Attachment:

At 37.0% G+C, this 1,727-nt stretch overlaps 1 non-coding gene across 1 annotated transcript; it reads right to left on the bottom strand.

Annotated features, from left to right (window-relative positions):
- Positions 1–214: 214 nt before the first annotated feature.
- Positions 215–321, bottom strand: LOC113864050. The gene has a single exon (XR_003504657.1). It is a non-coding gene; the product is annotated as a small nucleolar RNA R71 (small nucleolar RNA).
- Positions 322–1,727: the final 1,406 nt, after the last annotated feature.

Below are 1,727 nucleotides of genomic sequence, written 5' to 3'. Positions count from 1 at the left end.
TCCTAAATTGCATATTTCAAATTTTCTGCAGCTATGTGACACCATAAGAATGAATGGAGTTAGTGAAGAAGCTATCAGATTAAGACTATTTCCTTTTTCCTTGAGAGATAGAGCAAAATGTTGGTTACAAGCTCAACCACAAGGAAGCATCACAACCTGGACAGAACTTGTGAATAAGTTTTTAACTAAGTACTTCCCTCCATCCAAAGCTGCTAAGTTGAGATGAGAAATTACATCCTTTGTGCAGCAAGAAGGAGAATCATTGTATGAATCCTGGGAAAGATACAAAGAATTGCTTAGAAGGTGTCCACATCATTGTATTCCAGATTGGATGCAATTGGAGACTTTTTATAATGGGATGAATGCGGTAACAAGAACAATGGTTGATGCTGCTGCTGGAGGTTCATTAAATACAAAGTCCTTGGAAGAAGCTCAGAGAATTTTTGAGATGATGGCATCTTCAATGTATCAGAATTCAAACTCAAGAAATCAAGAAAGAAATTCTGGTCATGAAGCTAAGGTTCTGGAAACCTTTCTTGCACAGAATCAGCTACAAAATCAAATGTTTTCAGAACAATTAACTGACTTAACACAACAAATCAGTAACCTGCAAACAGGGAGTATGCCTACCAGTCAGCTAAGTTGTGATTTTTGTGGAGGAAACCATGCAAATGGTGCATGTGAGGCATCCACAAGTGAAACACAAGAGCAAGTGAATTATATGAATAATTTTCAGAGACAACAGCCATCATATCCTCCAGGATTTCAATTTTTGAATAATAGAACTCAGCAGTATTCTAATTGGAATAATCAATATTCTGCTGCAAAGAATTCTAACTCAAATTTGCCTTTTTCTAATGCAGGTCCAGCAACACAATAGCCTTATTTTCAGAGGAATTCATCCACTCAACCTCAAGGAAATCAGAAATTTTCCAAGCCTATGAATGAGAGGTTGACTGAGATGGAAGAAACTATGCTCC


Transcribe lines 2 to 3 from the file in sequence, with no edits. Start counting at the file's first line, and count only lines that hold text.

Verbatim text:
Annotated features, from left to right (window-relative positions):
- Positions 1–214: 214 nt before the first annotated feature.